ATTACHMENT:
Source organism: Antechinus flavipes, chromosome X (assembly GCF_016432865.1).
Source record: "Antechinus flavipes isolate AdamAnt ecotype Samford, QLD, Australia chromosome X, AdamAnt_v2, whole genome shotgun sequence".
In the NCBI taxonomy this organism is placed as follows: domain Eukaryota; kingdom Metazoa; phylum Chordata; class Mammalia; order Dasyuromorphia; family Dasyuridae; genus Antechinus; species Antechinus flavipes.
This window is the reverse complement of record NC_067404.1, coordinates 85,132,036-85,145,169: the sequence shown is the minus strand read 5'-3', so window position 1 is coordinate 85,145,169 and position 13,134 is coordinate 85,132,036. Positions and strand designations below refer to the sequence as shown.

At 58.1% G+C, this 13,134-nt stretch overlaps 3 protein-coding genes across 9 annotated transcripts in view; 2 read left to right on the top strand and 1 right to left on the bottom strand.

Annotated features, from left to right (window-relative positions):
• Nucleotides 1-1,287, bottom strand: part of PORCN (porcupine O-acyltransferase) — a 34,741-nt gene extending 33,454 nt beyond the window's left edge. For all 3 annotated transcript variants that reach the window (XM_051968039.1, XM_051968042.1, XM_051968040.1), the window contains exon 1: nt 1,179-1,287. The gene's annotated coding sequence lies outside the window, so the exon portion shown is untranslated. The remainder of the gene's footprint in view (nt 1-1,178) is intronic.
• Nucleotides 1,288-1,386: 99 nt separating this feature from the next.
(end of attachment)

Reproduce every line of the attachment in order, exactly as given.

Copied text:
Source organism: Antechinus flavipes, chromosome X (assembly GCF_016432865.1).
Source record: "Antechinus flavipes isolate AdamAnt ecotype Samford, QLD, Australia chromosome X, AdamAnt_v2, whole genome shotgun sequence".
In the NCBI taxonomy this organism is placed as follows: domain Eukaryota; kingdom Metazoa; phylum Chordata; class Mammalia; order Dasyuromorphia; family Dasyuridae; genus Antechinus; species Antechinus flavipes.
This window is the reverse complement of record NC_067404.1, coordinates 85,132,036-85,145,169: the sequence shown is the minus strand read 5'-3', so window position 1 is coordinate 85,145,169 and position 13,134 is coordinate 85,132,036. Positions and strand designations below refer to the sequence as shown.

At 58.1% G+C, this 13,134-nt stretch overlaps 3 protein-coding genes across 9 annotated transcripts in view; 2 read left to right on the top strand and 1 right to left on the bottom strand.

Annotated features, from left to right (window-relative positions):
• Nucleotides 1-1,287, bottom strand: part of PORCN (porcupine O-acyltransferase) — a 34,741-nt gene extending 33,454 nt beyond the window's left edge. For all 3 annotated transcript variants that reach the window (XM_051968039.1, XM_051968042.1, XM_051968040.1), the window contains exon 1: nt 1,179-1,287. The gene's annotated coding sequence lies outside the window, so the exon portion shown is untranslated. The remainder of the gene's footprint in view (nt 1-1,178) is intronic.
• Nucleotides 1,288-1,386: 99 nt separating this feature from the next.